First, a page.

Oral Communication

Apollo's Gift: Music as a driver for beneficial brain plasticity


a University of Music, Drama and Media

Sensory-motor skills of musicians have some specific qualities: learning begins at an early age in a playful atmosphere. Routines for stereotyped movements are rehearsed for extended periods of time with gradually increasing degrees of complexity. Via auditory feedback, the motor performance is extremely controllable by both, performer and audience. All movements are strongly linked to emotions, - pleasure or anxiety - , processed by the limbic system. These specific circumstances seem to play an important role for plastic adaptation at several levels of the central nervous system.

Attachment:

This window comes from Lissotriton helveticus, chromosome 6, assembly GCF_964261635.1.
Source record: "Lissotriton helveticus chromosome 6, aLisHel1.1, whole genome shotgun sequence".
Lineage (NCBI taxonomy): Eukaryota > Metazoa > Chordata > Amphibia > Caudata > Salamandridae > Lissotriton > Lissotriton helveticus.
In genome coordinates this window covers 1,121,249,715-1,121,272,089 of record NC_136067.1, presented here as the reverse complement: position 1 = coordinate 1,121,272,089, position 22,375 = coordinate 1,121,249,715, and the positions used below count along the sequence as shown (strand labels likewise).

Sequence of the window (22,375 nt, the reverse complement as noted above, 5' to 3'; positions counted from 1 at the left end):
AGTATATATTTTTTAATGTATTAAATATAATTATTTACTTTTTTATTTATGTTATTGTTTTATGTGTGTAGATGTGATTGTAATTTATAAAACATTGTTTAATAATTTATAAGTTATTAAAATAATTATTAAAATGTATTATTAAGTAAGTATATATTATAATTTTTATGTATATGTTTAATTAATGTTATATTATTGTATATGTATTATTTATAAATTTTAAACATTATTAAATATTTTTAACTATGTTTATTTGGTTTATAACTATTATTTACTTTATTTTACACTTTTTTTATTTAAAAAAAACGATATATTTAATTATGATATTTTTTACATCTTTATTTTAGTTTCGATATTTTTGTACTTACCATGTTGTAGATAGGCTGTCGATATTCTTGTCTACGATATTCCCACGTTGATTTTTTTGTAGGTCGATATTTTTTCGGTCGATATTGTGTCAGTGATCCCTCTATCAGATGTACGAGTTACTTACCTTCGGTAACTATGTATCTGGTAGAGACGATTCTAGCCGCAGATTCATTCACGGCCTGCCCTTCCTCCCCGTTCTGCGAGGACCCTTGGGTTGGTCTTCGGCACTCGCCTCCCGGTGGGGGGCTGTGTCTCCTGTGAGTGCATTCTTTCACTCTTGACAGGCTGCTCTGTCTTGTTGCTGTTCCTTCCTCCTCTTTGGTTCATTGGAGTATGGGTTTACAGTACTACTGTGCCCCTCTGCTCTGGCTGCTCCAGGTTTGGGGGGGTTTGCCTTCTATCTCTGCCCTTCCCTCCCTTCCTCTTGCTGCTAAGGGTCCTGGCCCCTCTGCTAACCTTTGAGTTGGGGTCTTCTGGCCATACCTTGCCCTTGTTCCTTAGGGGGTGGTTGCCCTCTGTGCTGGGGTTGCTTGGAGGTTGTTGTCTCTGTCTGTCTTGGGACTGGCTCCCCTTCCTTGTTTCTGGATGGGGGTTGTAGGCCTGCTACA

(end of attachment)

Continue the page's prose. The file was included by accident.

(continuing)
In the lecture, I focus on the functional and anatomical changes of cortical and subcortical brain regions observed in beginner and advanced musicians. Plastic adaptations of the auditory as well as the sensory-motor system are not only reflected in functional but also in morphological changes. Auditory-sensorimotor integration is accompanied by rapid modulations of neuronal connectivity in the time range of 20 minutes. I then will focus on music-supported Therapy (MST), which has been developed during the last decade in order to improve motor functions after stroke. The rationale behind this therapy is that motor improvement occurs due to auditory feedback, central-nervous auditory-motor coupling, and/or replacement or reinforcement of proprioceptive information by auditory cues. Behavioral data has shown positive effects of these interventions. The detailed mechanisms and the use of modern technology with auditory real-time feedback will be addressed.